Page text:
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Phi or PhOTf ------------>
P(2-Fur)3 cat. Pd2(dba)3
5% TFA/CH2CI2 nh2
2.3. STILLE REACTION 47
(i) PhSnMe3 or PhSnBu3 cat. Pd2(dba)3, P(Fur)3 LiCI, NMP, 25 °Ñ
improved yield (21-33%) of desired biphenyl
these cases, and a more thorough study of these reactions would be needed to formulate definite conclusions.
This chemistry was repeated with a traceless photolabile linker.60 The desired biphenyl was formed, but the couplings gave side products, and all yields of the desired biphenyl were lower than 30%.
The Stille reaction was central to Ellman’s synthesis of 1,4-benzodiazepines from support-bound stannanes.61 The method features solid-phase syntheses of 2-aminoaryl intermediates; these are not as widely available as the other building blocks for the desired product, so the Stille step increases the diversity of accessible products (Scheme 26). The catalyst of choice was “ligandless” Pd2(dba)3 CHCl3. Elevated temperatures were required for this reaction to proceed with Pd(PPh3)4 as catalyst. To avoid any acid formed in the reaction initiating either carbamate deprotection or protodesilylation, potassium carbonate and Hunig’s base were added as scavengers. It is in this study that Ellman introduced a dilute KCN-DMSO wash to rid the resin of palladium black deposited during the coupling. The final, unpurified benzodiazepines were isolated in typically greater than 80% purity at the end of the sequence.
Chemistry similar to this was used in Ellman’s paper to promote application of a silicon-based traceless linker.62 The full report on this work63 shows that both aliphatic and aromatic acid chlorides may be used in the coupling step. The same,approach is also shown to be successful with a germanium-based linker in place of the silicon. The couplings were typically performed for 1 h only, with equilibration time of a few minutes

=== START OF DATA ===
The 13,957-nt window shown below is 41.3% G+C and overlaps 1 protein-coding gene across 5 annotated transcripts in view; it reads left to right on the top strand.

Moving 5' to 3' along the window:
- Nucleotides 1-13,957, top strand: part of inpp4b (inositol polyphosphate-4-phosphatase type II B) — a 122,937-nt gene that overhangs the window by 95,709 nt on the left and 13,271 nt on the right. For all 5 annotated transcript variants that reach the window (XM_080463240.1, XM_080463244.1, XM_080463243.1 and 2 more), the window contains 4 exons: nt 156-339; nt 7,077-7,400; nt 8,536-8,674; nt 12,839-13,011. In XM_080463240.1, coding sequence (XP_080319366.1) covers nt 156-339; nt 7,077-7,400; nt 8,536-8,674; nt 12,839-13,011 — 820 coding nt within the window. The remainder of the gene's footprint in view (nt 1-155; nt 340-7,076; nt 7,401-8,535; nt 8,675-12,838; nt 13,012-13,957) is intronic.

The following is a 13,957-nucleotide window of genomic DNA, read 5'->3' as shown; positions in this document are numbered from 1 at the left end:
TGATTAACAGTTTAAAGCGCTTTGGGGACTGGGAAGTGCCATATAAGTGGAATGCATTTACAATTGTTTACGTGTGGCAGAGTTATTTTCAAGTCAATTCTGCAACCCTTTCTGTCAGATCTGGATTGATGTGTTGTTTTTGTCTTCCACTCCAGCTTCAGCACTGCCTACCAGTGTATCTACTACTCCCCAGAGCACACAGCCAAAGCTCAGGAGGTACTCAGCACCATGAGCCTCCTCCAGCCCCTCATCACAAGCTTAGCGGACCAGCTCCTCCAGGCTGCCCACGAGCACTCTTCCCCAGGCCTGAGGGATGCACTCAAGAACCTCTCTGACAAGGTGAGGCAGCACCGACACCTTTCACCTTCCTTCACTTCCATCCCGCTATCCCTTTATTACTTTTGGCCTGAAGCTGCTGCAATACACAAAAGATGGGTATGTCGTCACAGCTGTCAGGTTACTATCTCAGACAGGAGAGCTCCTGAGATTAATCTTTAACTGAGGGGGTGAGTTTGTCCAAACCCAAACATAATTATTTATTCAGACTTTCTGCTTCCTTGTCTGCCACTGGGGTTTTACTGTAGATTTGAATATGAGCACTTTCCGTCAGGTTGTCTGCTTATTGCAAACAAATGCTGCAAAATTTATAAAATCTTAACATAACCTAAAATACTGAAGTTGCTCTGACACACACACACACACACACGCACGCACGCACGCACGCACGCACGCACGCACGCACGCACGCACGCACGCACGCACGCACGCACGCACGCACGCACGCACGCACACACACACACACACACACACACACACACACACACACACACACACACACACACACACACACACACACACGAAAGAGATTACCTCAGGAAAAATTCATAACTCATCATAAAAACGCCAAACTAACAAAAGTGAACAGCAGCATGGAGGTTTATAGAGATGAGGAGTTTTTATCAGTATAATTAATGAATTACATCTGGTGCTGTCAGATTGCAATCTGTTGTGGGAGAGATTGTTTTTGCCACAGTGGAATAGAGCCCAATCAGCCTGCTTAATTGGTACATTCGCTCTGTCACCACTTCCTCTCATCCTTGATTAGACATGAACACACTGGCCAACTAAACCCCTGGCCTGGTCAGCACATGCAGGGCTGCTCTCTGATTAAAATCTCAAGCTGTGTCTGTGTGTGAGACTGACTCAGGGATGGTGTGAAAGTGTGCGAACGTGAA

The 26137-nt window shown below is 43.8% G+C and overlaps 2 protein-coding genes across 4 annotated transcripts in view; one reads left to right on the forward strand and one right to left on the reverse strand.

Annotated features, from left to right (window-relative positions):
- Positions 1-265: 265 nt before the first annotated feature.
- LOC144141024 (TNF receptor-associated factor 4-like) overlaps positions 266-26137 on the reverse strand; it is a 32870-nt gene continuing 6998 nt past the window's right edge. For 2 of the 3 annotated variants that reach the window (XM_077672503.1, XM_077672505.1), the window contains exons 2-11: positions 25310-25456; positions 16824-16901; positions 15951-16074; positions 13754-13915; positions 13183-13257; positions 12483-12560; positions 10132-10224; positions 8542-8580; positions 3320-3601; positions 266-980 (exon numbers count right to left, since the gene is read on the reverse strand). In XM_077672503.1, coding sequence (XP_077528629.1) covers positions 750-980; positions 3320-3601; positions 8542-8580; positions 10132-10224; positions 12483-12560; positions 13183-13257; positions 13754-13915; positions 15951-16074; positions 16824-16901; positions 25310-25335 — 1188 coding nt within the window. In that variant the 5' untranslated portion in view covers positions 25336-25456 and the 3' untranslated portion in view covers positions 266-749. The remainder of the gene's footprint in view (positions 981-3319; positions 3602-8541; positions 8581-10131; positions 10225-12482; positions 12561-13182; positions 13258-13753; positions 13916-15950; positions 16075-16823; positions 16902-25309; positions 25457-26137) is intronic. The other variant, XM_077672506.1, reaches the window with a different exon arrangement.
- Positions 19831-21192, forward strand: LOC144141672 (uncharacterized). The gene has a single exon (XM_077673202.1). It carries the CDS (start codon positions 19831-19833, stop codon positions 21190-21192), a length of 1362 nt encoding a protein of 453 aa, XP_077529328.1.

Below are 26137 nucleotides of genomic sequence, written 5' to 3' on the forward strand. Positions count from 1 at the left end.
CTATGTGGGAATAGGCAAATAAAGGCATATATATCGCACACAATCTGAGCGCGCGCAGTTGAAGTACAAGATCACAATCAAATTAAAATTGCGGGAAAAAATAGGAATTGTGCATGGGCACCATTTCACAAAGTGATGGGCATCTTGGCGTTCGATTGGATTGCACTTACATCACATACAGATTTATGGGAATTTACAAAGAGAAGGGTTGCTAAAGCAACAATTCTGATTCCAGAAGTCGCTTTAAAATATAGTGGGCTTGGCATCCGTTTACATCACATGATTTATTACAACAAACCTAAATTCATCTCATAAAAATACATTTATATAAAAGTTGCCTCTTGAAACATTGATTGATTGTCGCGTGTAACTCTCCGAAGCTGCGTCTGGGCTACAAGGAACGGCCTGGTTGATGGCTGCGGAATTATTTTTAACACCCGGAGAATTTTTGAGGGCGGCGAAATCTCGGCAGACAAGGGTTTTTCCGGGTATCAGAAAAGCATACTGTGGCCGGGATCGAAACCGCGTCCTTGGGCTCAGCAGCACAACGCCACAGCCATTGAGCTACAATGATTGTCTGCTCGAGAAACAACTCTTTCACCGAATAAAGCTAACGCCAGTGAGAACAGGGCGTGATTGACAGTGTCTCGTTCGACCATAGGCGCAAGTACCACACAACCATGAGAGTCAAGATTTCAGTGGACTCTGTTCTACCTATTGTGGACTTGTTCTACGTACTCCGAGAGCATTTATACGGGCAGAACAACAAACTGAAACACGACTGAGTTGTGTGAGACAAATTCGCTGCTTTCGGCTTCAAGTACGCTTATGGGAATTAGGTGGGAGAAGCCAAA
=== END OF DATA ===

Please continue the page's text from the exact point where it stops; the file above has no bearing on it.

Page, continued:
48 PALLADIUM-CATALYZED CARBON-CARBON BOND FORMATION ON SOLID SUPPORT
Î Pr2EtN, DMAP
aroyl or alkyl acid chloride
cat. Pd2(dba)3.CHCI3 THF, K2C03, 'Pr2EtN
allowed for the reagents to diffuse into the resin prior to the addition of the acid chloride. A KCN-DMSO wash was used as standard throughout.
The copper-catalyzed coupling of polymer-bound aryl iodides with stannanes has also been demonstrated.64
2.4. SUZUKI REACTION65
2.4.1. Early Work
Farrall and Frechet recognized the possibility of forming polymer-bound boronic acids in 1976.66 Supported /wa-benzeneboronic acid groups were generated by direct lithiation of polystyrene, giving a para-lithio intermediate that could be used to generate a host of other resins also (Scheme 27). Conversion to the boronic acid was one of the more successful transformations. The purpose of this transformation was to allow the attachment of sugars to the solid phase via the boronate.
2.4. SUZUKI REACTION 49
The Suzuki reaction was used in liquid crystal syntheses67 to modify the properties of a polymer by the introduction of aromatic groups to a boronic acid functionalized backbone. Palladium-catalyzed couplings have found wide use in this field.68,69
One of the earliest investigations into the utility of the Suzuki reaction on solid support for combinatorial chemistry was that carried out by Frenette and Friesen70 to form the biaryl subunit, which is an important pharmacophore in its own right. A number of polymer-supported aryl halides were generated by the cesium carbonate-mediated loading of o-, m-, and p-substituted haloaromatic carboxylic acids onto Merrifield resin, and these were then coupled with a small number of commercially available boronic acids bearing both electron-withdrawing and donating groups (Scheme 28). Cleavage of such products from the resin was achieved by a facile transesterification reaction with methoxide. A number of catalysts were tested for the couplings, with all except Pd2allyl2Cl2 giving good results. Eventually Pd(Pph3)4 was used and gave excellent yields of products in >90% purities, more or less devoid of any unreacted starting materials or by-products. Interestingly, the coupling reactions were performed using
50 PALLADIUM-CATALYZED CARBON-CARBON BOND FORMATION ON SOLID SUPPORT
Pd(0), 2 M Na2C03 DME, reflux, 12 h
Cs2C03, Kl, DMF
0.1 eq. NaOMe Me0
X = OMe, H, Me, N02, F
degassed DME, which is a common solvent for Suzuki reactions but is not frequently used in solid-phase chemistry. DME was identified as a solvent of choice for the Suzuki protocol in 1984.71